How to Buy a Home in Mexico
Mexico is one of the best destinations for vacation homes, especially for buyers living in North America. You’re just a short flight away from warm weather and beautiful beaches, but with homes selling for a fraction of the price of homes in southern California, Florida, Arizona and Hawaii, you can afford to get a bigger, or better quality home within your budget. It’s also easy to generate income from your home by renting it out when you’re not using it, with destinations like Tulum, Cancún, and Playa Del Carmen bringing in millions of tourists every year.
You may be wondering: can I actually buy property in Mexico if I’m not a citizen or resident? Yes! There are now laws in place that allow foreigners to buy and own property in Mexico through a fideicomiso or bank trust. The trust protects your rights as an owner, and makes it easy to buy and sell as a foreigner.
Here’s our extensive guide to buying a home in Mexico:
The Pros & Cons of Buying in Mexico
- A few destinations in northwest Mexico are drivable, but for the rest you’ll need to fly. Look for destinations with direct or low-cost flights from your nearest airport.
- You can stay in Mexico for 180 days, or six months per year without a visa, though you still need a passport that has at least six months left before expiration, and a return plane ticket in your name. If you plan to stay longer or live full-time you’ll need to apply for a visa, or residency.
- The Mexican Peso has historically lost value versus the US dollar. It’s impossible to predict future home values, but you should not expect your home to appreciate in the same way homes in the US have in recent years, especially when you factor in the currency exchange. On the other hand, if you buy your home in US Dollars, you will have to pay tax on any currency appreciation when you sell.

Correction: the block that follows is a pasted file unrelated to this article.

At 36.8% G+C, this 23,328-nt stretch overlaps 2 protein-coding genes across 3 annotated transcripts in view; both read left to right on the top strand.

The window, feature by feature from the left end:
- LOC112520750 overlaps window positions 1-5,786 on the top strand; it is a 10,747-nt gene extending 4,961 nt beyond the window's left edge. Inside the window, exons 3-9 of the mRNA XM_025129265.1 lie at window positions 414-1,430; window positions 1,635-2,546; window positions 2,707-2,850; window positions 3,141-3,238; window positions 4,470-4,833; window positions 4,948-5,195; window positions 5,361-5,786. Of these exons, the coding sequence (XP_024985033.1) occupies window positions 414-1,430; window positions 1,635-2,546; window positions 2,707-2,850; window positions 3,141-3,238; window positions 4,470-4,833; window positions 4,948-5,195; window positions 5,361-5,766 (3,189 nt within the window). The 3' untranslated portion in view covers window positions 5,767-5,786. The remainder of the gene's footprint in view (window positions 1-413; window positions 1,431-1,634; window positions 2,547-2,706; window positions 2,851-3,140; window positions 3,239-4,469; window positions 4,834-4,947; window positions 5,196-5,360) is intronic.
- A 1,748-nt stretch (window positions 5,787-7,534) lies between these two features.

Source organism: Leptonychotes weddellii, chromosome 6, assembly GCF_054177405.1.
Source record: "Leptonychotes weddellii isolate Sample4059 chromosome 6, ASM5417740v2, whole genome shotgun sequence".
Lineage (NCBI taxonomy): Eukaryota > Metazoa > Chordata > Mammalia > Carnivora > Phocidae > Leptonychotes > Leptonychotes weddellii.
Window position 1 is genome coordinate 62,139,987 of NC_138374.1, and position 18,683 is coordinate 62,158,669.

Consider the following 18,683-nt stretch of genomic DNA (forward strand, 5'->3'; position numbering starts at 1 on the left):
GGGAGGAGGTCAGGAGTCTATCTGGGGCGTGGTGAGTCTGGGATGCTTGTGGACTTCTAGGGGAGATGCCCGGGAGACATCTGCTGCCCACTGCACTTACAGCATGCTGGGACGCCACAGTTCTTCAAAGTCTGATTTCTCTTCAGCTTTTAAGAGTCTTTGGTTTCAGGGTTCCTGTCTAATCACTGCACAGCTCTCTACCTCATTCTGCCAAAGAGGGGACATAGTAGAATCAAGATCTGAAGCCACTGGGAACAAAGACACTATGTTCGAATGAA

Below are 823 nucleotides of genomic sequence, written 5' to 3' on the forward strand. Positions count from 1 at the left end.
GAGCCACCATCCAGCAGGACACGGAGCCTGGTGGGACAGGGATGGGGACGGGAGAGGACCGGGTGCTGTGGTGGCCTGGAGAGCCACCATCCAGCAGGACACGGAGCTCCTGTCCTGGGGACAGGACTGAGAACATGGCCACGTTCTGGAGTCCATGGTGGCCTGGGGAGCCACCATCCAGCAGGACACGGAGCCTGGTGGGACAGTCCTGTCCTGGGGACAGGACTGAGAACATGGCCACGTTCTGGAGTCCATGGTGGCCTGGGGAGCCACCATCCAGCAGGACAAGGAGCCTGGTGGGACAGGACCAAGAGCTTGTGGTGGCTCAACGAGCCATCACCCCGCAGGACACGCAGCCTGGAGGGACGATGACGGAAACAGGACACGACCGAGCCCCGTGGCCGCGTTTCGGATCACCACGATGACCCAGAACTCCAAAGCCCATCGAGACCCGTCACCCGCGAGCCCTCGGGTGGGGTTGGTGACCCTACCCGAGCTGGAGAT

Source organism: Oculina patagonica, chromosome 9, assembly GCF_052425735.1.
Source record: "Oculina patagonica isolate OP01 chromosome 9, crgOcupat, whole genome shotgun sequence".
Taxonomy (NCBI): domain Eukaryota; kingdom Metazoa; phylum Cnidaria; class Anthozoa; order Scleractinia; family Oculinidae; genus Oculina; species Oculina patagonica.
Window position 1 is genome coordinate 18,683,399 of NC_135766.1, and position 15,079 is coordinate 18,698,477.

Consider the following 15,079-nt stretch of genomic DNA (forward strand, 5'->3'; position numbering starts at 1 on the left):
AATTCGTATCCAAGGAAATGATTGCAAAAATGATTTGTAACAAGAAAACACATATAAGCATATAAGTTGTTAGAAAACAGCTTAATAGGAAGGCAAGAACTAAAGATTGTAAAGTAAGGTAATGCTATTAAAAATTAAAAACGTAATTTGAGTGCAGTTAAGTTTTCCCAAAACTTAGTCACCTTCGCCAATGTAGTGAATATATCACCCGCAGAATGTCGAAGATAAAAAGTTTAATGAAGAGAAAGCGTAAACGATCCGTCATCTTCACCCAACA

The Buying Process in Mexico
Buying in Mexico follows a similar process to buying in the US in many ways. You search homes for sale, go on an in-person or video tour, and work with a real estate agent when you’ve found the one you want to buy.
There are a few key differences when you want to buy real estate in Mexico
- Less information, no certification: Agents in Mexico aren’t subject to any licensing or education requirements so you’ll need to be careful who you work with. And while some regions of Mexico have their own Multiple Listing Service or MLS, in most of the country there’s no place to easily look up homes for sale, or recent sale prices. At Far Homes, we only work with agents who have gone through our vetting process, and who consistently provide excellent service to our clients, so you can start off on the right foot.
- Agreements are in Spanish: Most real estate paperwork will be in Spanish, especially any final, binding agreements. With Far Homes you’ll always get an English translated version of the paperwork you’re signing, and work with English-speaking agents and lawyers.
- Most purchases require a bank trust: Your home will likely need to be purchased in a fideicomiso, or bank trust set up for foreigners buying property in Mexico. By setting up the fideicomiso, the bank trust will become the legal owner of the land. But you, the buyer, are the beneficiary with all the rights to sell, lease, or pass your property on to your heirs. Fideicomisos are good for 50 years, and can be renewed after that period. If the home you’re buying is already in a fideicomiso, you can take over that trust for the rest of the 50-year-period, which will save you on taxes, but you’ll need to make sure you know how many years are left before you have to renew.